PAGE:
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The power of forgiveness

Alpha Delta Pi hosts guest speakers to educate students on the dangers of drunk driving

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In four seconds, 24-year-old Eric Smallridge went from having a college degree and career plan in mind to being in a prison cell. On Mother’s Day, 2002, Smallridge woke up to a nightmare, his life totaled by the two sophomore college women dead in the torn vehicle on the road he once shared with them.

“A decision can be so dramatic that you graduate from college in April and you go to prison in June,” Smallridge said. “That’s what happened to me.”

At a speaker event hosted by Alpha Delta Pi on Feb. 22, Renee Napier told the story of her daughter, Meagan Napier.

Meagan Napier was liked by her peers; she treated everyone with respect and service. She met a girl, Lisa, her freshman year of high school, and Lisa would soon be her best friend.

“They treated you like you were the most important person they were talking to at the moment,” said Renee Napier, Meagan’s mother.

The day before Mother’s Day, Meagan Napier met with her mother for lunch. That night, her mother called her and asked her to meet her again the next day on Mother’s Day so she could see two of her daughters. That would be the last phone call Renee Napier would make to her daughter Meagan.

“Be sure in the course of your day to end the conversations you have as positively as you can,” Renee Napier said. “We don’t know when last conversations will take place.”

On the same day that Smallridge decided to drink a few beers with his friends at a bar near the beach, Meagan and Lisa would also decide to go to the beach. At approximately 2:30 a.m., Smallridge was driving at 35 miles per hour under the influence when a white vehicle cut in front of him. Smallridge attempted to move out of the way when he hit Meagan and Lisa’s car, sending it into a spin. Megan and Lisa died immediately.

On Mother’s Day, Renee Napier went to her daughter’s funeral. What she saw as a “parent’s worst nightmare” resulted from one choice—to drink and drive.

“There’s a lot of good people that are making that choice and are killing people with that choice,” Renee Napier said. “It all boils down to making a choice.”

Smallridge was remorseful when he discovered what he did, and apologized to the Napier family in a tense courtroom with tears and regret.

“If you could have been there and witnessed that scene first-hand, your life would have been changed,” Renee Napier said. “Nobody won. Nobody can win in this situation. It doesn’t matter how long Eric Smallridge is in prison, Meagan and Lisa aren’t coming back.”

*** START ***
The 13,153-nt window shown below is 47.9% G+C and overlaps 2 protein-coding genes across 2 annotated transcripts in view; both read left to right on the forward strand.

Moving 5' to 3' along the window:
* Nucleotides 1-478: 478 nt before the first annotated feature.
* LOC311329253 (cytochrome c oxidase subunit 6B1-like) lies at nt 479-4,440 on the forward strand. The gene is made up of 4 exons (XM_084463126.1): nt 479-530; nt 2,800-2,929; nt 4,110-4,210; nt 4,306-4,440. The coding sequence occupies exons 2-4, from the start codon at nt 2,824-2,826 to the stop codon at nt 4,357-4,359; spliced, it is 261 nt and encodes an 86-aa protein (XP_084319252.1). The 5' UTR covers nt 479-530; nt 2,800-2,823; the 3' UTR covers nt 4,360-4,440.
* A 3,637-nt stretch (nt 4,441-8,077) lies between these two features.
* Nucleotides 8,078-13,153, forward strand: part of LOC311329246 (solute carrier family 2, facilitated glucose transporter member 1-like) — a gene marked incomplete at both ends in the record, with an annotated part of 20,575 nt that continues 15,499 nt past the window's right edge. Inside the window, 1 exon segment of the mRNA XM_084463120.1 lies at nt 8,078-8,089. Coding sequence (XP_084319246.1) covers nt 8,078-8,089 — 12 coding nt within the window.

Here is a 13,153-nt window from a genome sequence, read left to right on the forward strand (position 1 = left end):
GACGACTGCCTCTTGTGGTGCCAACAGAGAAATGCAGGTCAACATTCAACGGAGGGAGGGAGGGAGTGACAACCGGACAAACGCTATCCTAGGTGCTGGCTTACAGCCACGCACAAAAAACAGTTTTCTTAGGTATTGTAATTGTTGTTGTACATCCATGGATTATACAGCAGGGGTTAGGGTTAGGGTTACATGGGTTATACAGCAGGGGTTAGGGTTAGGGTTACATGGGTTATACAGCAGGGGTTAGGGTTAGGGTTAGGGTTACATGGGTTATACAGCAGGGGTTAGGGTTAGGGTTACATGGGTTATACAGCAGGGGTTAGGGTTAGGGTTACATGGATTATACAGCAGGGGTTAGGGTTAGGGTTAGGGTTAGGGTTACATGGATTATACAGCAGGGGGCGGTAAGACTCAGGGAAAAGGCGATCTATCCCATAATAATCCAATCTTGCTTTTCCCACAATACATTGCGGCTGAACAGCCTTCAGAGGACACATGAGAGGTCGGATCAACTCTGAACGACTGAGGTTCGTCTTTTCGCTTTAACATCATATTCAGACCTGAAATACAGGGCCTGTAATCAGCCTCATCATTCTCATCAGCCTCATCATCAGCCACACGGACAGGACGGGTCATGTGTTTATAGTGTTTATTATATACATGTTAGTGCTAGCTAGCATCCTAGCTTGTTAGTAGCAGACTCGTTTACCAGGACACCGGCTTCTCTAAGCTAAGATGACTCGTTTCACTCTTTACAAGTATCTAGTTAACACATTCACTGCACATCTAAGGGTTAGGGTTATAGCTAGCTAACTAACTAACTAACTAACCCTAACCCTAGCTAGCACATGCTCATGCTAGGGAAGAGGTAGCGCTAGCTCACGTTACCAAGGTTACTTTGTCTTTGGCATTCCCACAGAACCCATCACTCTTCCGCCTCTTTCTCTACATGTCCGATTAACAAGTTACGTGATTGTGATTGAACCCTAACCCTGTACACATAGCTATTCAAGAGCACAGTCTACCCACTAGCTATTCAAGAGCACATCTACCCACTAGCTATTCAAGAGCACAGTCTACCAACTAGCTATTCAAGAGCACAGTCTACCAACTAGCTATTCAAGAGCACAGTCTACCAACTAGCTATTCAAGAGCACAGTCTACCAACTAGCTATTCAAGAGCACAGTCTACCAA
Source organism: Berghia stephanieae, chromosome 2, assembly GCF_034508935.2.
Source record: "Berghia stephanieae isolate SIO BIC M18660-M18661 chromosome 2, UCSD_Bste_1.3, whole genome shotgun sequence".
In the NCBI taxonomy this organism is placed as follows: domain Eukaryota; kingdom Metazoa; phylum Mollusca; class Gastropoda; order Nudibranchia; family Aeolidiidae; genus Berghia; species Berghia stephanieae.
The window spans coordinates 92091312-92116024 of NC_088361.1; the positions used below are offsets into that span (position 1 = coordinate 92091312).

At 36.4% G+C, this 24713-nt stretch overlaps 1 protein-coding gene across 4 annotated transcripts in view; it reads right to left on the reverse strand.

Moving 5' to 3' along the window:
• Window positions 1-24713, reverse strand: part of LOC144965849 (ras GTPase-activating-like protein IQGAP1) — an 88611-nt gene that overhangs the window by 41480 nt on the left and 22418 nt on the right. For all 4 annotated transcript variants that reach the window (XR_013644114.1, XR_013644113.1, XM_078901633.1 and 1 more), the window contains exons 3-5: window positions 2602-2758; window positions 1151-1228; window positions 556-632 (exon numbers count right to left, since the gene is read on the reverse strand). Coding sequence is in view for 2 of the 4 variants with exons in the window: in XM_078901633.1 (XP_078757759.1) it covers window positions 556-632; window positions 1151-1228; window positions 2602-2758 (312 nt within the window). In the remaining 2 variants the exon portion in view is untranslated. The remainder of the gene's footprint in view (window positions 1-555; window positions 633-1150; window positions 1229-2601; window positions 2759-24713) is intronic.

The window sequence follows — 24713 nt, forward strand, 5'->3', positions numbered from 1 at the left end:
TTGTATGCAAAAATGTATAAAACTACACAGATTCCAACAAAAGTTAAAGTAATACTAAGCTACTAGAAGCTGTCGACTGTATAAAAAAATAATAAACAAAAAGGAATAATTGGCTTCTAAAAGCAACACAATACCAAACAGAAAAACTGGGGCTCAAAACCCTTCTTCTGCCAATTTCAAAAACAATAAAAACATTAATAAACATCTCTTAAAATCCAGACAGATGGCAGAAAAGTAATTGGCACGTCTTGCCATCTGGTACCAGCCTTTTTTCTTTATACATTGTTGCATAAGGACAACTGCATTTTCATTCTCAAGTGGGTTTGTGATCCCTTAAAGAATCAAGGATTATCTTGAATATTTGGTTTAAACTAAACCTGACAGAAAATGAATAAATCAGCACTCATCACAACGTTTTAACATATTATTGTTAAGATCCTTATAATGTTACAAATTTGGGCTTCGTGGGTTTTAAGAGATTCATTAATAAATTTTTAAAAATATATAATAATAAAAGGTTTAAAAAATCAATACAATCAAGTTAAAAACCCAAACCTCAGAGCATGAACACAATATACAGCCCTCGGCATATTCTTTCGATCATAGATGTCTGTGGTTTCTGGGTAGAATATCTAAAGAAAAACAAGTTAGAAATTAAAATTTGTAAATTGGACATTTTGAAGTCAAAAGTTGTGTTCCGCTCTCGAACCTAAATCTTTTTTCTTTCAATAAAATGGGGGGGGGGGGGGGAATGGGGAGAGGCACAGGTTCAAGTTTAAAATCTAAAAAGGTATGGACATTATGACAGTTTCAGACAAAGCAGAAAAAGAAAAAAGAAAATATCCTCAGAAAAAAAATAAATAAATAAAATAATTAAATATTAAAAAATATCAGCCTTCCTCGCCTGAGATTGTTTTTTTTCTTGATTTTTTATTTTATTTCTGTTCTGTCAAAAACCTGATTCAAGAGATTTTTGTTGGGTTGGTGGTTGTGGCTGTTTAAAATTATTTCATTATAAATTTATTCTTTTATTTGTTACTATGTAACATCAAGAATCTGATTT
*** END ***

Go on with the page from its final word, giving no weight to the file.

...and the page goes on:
Smallridge received 22 years in prison, 11 for Meagan and 11 for Lisa. However, the Napier family asked the judge to reduce his sentence to an 11 year concurrent sentence after going through a healing process of forgiveness.

“When you forgive someone, you’re not telling someone that what they did was okay,” Renee Napier said. “You’re just letting go of it. You’re doing it so you can heal, so you can move forward. It doesn’t in any way betray them. Meagan and Lisa would have wanted us to forgive.”

Because of their forgiveness, Smallridge was able to come to Jacksonville University to share his story and encourage students, alongside Napier, to make a promise not to drive under the influence, get in the car with someone driving under the influence, or let a friend drive under the influence.

“Thinking that it’s not going to be you is not going to cut it,” Smallridge said. “The only way you know it’s not going to be you is if you don’t do it. Don’t be like the guy I was. Don’t be like the guy who was so cool and had it all figured out.”

Smallridge and Napier encouraged the audience to make positive choices that would empower their lives and the lives around them. They wanted them to realize that when it comes to peer pressure, the pressure of one’s self is always the strongest.

The best way to avoid this situation, Napier said, is to make a plan. Risking the lives of others for one night of fun is not worth the consequence.

“We couldn’t figure it all out,” Smallridge said. “You can.”

Students interested in the story of Meagan Napier and the dangers of driving under the influence can visit


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The power of forgiveness